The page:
Millennials now make up about half the workforce in the United States, but many managers are unsure of how best to fulfill their needs. In today’s tight labor market, you can’t afford to get it wrong. Millennial employees know they have options, and they are not as committed as past generations to remaining with the same employer long-term. So if you want to keep them on staff, you’ll need to find a way to keep them engaged at work. Here are a few tips.
Be Honest About Salary
The current housing market isn’t easy for anyone, and many millennials feel trapped under mountains of student debt. Salary is not necessarily their primary driver, but they have good reasons to be concerned about their financial security. So bring up pay rates early in the hiring process, including information about how raises and bonuses are determined. Then keep the conversation going once they are hired. Honesty and transparency are common values for this generation, and they will start to disengage if they feel like pay rates are shrouded in secrecy.
Focus on Diversity
Millennials are arguably the most diverse and accepting generation in history. They tend to be passionate about equity and inclusion, and they likely won’t stay long in a work culture that doesn’t prioritize these values. Make sure you have people from all walks of life at every level of your company. Create a Diversity, Equity, and Inclusion (DEI) council drawn from both front-line workers and senior managers, and take their initiatives seriously. Be willing to listen to your employees’ concerns and approach problems with an open mind.
Provide Flexible Work Options
Large and small companies are implementing return-to-office policies after the Covid-19 pandemic. But is it really necessary for everyone to be on-site full-time? Millennial employees place high value on flexibility, and they tend to be more engaged when they feel like they are trusted to manage their own time. Consider offering fully-remote or hybrid options whenever possible, along with flexible work schedules.
Making this change will also help you offer something else that is important to Millennials: results-driven management. Rather than logging seat time, focus on the output. If the work is getting done on time and on budget, and it meets your standards, don’t stress out about where and when it was completed.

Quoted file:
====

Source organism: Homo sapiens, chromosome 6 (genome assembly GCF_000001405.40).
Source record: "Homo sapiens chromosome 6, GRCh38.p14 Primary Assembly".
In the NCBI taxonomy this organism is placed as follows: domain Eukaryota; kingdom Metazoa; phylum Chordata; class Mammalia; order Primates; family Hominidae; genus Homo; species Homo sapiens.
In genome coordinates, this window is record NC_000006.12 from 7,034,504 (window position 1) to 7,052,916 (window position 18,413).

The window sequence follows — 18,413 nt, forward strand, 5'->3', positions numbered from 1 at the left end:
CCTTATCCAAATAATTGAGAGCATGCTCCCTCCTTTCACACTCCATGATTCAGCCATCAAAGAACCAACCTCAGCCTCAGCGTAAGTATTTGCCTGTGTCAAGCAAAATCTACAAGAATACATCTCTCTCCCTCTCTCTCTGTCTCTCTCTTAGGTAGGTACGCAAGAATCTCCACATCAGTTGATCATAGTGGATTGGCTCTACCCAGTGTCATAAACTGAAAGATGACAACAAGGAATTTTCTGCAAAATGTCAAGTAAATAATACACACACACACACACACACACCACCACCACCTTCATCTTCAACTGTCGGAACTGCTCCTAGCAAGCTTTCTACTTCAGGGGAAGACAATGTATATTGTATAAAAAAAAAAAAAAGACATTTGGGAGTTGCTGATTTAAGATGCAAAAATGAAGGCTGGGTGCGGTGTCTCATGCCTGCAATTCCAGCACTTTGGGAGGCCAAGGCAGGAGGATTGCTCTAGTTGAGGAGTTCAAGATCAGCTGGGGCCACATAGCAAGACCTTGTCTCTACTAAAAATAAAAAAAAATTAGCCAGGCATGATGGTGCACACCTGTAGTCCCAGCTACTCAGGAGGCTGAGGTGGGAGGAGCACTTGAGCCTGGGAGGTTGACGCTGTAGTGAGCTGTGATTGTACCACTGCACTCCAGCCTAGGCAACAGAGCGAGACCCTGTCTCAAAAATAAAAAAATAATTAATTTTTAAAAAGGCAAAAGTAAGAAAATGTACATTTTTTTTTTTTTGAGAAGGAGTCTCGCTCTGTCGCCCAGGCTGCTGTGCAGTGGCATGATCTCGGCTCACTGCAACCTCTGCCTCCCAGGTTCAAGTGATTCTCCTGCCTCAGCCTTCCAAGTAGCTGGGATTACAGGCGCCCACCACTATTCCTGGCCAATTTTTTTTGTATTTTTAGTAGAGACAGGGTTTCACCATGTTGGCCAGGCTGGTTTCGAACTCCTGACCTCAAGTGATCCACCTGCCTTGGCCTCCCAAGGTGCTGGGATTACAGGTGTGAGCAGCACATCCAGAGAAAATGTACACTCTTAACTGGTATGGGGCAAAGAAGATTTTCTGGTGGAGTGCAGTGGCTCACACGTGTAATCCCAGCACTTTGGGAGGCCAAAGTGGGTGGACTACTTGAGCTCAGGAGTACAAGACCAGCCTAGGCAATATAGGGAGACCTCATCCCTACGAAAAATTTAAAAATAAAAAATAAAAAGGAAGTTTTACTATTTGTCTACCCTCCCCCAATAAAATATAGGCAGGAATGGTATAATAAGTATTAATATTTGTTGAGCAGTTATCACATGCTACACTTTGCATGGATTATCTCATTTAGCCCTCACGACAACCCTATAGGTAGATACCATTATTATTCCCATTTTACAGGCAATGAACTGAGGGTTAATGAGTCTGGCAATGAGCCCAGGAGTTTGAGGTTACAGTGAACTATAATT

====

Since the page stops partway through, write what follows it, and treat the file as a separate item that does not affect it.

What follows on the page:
Prioritize Work-Life Balance
It’s not just about flexibility. Millennial employees also want the ability to disconnect outside of work hours. Consider setting core hours during which team members should be available for meetings and phone calls. Then encourage them not to check work messages at night or on weekends. Offer plenty of paid vacation time and create a culture in which taking that time off is expected.
Maintain a Startup Mentality
Whether your company is tiny or multinational, maintaining a startup mentality is key to keeping Millennials engaged. They have big ideas and big dreams, and they want their work to truly matter. Empower them to make decisions. Ask for feedback. Give them the opportunity to experience lots of different aspects of the company. Assign them to manage various projects. Encourage cross-departmental collaboration. This growth mentality will help Millennials feel like they matter. And one of their ideas might just turn out to be your company’s next big thing.
Offer Employee Development
Today’s young professionals have grown up in a world that is constantly shifting and evolving. They know the value of lifelong learning and are always interested in boosting their skills. Find ways to promote this type of development by offering classes, job shadowing, and other pathways for them to further their careers. This is a win-win for both you and your team members, as it will provide an ongoing pipeline of well-qualified candidates who are ready to move up the ladder as positions become available.
Millennial employees have high expectations and a lot of ambition. They aren’t content to do the same thing day in and day out for years on end. They want to learn and grow, to be part of something larger than themselves, and ultimately to help change the world. And they know that there are plenty of jobs to be had. So they won’t stick around long at a company that makes them feel stifled. If you want to keep Millennials engaged at work, you’ll need to promote a diverse and transparent work culture that truly values everyone’s contributions and gives them a chance to shine. Managing Millennials isn’t always easy, but the results can be transformative for your company.
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